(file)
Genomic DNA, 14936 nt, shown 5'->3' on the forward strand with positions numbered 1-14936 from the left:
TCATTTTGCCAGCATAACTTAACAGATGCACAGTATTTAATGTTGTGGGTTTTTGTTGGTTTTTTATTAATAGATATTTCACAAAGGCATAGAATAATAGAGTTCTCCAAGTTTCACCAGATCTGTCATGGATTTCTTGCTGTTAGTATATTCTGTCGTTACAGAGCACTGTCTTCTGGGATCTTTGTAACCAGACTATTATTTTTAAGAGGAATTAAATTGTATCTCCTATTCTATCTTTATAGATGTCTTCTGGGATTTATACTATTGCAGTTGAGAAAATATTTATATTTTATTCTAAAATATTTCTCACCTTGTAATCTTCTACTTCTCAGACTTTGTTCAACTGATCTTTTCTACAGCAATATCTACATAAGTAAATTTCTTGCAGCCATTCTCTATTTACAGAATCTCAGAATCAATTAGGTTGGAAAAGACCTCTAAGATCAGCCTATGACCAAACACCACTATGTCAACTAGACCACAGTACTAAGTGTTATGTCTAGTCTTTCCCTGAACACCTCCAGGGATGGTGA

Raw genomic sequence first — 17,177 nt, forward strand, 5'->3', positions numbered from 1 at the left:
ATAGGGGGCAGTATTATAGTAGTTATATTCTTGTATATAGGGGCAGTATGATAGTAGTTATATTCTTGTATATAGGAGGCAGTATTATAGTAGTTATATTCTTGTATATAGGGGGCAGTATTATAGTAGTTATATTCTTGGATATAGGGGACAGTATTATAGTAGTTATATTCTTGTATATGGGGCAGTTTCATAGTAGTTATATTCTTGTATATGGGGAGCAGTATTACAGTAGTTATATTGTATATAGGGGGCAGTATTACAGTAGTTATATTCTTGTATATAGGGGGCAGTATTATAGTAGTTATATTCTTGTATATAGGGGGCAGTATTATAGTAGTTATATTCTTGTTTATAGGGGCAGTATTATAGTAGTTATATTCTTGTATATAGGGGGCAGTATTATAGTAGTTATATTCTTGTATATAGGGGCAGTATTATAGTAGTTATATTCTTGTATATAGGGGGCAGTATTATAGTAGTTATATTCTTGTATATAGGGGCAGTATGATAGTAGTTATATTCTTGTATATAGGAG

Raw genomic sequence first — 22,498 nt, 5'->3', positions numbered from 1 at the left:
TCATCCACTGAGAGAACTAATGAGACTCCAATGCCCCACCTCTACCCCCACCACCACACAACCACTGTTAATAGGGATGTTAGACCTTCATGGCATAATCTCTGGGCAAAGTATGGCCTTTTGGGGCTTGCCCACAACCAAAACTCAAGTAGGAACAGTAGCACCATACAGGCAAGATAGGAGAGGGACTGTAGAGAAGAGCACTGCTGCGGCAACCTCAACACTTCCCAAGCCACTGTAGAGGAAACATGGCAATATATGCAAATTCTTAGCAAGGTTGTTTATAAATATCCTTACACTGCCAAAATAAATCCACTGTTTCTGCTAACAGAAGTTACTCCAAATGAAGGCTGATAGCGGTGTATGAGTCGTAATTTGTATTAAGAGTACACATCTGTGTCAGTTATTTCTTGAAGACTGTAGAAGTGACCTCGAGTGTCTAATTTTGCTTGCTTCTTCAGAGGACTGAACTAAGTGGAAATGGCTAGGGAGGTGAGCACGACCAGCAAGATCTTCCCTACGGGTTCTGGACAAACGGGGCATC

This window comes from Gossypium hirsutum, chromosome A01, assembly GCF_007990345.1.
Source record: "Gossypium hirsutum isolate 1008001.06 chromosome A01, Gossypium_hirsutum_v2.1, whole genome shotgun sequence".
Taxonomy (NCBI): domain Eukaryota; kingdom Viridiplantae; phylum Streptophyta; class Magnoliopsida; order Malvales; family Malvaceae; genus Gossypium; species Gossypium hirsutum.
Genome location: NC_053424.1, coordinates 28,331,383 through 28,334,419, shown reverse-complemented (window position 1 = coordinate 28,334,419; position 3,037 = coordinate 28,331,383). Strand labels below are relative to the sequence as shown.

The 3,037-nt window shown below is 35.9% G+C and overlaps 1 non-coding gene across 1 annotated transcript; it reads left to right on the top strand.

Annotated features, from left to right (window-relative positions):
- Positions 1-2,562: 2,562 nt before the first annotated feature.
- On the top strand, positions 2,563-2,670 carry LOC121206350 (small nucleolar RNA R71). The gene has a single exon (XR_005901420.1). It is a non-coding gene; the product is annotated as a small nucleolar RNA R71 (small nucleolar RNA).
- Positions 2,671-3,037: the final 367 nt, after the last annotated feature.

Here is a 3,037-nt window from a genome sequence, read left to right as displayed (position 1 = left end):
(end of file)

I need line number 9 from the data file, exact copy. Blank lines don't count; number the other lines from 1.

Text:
Taxonomy (NCBI): domain Eukaryota; kingdom Viridiplantae; phylum Streptophyta; class Magnoliopsida; order Malvales; family Malvaceae; genus Gossypium; species Gossypium hirsutum.